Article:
New U.S. President Joe Biden has been promoting the spirit of bipartisanship. A key element to his Presidential victory was his respectful attitude and willingness to work with Republicans.

He had indicated that he'd be willing to appoint Republicans to major positions in his administration. Even at one point saying he was open to selecting a Republican for vice president. So far, that hasn't much panned out. But that could be about to change shortly.

The administration has been discussing a diplomatic post with Jeff Flake

Jeff Flake, a former Republican member of the United States Congress, could soon become a United States ambassador.

According to Axios, he's been discussed for the position in South Africa. Or one in Europe, but an exact country or organization wasn't specified.

While in the Senate, Flake eventually became one of the most prominent Republican critics of President Donald Trump's administration. He chose not to run for re-election in 2018. Flake indicated that tactics he thought he'd need to win the primary didn't sit well with his conscience. He's since become a contributor for CBS.

CNN reports that Flake and the administration have talked about a potential ambassadorship. Flake said that there hadn't been specific talks about the theoretical role but expressed a strong interest. In particular, that the United States pursues a bipartisan foreign policy approach.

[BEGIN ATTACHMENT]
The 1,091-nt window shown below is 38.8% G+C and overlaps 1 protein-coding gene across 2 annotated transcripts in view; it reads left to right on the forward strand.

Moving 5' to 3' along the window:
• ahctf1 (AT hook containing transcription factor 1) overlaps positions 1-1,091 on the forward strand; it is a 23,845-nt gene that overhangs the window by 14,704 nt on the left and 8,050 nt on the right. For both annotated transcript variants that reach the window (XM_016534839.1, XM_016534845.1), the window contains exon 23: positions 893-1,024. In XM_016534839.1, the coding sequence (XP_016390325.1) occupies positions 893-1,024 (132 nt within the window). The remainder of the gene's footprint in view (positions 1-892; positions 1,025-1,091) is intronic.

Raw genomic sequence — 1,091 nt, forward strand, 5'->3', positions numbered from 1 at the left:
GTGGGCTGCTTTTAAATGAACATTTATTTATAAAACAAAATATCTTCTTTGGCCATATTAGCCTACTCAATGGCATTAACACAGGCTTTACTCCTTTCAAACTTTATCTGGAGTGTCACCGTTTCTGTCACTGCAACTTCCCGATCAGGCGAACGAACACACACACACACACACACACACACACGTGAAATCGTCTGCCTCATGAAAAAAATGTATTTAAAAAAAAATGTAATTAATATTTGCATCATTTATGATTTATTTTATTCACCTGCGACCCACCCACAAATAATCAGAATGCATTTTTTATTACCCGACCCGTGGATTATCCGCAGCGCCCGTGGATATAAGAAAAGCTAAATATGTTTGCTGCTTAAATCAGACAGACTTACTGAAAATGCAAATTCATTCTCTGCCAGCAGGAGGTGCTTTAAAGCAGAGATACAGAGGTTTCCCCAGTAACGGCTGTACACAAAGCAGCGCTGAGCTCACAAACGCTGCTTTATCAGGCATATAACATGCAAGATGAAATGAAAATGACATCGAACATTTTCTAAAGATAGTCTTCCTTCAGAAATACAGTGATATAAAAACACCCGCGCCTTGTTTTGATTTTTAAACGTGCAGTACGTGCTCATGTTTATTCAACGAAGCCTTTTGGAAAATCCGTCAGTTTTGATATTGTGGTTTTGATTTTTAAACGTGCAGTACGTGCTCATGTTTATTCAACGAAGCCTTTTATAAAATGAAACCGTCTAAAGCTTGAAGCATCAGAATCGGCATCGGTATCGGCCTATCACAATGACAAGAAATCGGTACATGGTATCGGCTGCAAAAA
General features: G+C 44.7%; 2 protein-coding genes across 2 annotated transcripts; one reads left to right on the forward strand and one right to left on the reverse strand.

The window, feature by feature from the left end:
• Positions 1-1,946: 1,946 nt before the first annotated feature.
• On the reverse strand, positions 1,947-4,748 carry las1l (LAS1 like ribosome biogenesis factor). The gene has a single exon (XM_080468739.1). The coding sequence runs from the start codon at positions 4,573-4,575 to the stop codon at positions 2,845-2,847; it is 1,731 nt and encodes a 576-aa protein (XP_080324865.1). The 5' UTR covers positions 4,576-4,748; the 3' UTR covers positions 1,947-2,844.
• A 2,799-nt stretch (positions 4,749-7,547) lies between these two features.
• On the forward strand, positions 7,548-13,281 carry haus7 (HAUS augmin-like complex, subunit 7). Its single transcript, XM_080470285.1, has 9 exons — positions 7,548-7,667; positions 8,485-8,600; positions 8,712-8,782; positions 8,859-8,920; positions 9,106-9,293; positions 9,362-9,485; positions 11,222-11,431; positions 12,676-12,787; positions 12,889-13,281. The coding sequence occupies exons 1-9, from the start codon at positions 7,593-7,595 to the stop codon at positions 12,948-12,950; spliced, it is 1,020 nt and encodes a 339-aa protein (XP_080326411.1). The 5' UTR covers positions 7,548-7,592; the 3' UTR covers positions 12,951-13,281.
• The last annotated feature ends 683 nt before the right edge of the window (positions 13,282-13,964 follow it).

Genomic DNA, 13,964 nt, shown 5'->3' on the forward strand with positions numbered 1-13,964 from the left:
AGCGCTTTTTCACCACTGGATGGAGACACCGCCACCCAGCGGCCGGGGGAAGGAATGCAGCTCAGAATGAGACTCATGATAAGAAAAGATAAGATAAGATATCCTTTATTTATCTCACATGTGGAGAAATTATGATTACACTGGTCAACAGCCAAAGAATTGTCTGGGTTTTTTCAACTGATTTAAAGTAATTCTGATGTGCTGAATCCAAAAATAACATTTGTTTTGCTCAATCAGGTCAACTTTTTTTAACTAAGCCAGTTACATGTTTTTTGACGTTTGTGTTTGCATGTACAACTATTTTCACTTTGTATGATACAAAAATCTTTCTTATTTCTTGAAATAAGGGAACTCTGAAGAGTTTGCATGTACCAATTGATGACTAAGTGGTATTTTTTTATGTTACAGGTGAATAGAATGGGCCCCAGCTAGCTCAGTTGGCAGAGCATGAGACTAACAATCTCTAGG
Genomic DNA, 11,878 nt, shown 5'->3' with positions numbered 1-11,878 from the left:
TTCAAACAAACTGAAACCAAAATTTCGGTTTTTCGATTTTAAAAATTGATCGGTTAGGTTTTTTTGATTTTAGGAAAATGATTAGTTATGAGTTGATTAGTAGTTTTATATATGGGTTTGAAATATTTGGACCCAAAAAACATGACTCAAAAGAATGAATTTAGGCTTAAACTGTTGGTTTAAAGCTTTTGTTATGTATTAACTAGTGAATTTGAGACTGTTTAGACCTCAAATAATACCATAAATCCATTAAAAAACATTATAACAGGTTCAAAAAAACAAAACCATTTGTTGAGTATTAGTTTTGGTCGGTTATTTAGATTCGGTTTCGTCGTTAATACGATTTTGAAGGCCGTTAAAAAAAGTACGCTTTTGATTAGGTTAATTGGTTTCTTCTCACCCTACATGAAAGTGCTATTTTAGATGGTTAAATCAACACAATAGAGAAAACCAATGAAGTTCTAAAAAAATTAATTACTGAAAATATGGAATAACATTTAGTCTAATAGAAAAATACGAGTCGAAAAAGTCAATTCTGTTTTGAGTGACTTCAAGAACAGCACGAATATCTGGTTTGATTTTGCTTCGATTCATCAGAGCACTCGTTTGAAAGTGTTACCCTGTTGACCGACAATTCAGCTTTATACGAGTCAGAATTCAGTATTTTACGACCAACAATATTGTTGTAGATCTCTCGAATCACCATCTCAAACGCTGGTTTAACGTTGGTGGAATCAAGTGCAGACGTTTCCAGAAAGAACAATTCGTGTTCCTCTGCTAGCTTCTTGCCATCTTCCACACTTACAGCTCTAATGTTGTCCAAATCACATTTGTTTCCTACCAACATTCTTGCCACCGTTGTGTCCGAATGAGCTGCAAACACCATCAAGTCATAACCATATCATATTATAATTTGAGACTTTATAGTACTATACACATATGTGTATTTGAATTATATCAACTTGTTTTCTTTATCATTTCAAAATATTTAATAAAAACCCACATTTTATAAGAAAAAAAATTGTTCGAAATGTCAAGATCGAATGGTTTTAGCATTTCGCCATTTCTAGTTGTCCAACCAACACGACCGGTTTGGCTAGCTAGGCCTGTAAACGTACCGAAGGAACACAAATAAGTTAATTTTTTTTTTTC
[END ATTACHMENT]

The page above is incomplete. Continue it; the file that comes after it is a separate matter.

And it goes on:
Flake could have a relatively easy time being confirmed by the Senate to such a role. Historically, sitting members of the U.S. Senate are generally agreeable to confirming current or former colleagues.

Biden could, however, get some proverbial flak from left-wing Democrats over it. Post-election studies have shown a country desiring bipartisanship to become normalized again.

However, the bases of both major parties don't seem to have much interest in it. Just how much the far-left wing's opinion matters to Biden remains to be seen for certain. They did exert their efforts to end his candidacy during the primary. Typically in favor of candidates that likely stood little-to-no-chance of winning the general election.

A sort of thing that could hinder their influence in some cases. But the president has seemed at some times willing to defer to their opinions.

Flake served in both the Senate and the House of Representatives

Jeff Flake was first elected to the U.S. House of Representatives in 2000. At the time, it was from the 1st District of Arizona. Re-districting would later move him to the 6th District. Additional re-districting has shuffled them around since then.

Flake was elected to the Senate in 2012. His predecessor, then-Minority Leader Jon Kyl, chose not to run for re-election. In the Senate, he would chair two subcommittees.

Jake Flake, Jeff's uncle, was the speaker of the Arizona House of Representatives.

He later joined the Arizona Senate, holding a seat until his death.

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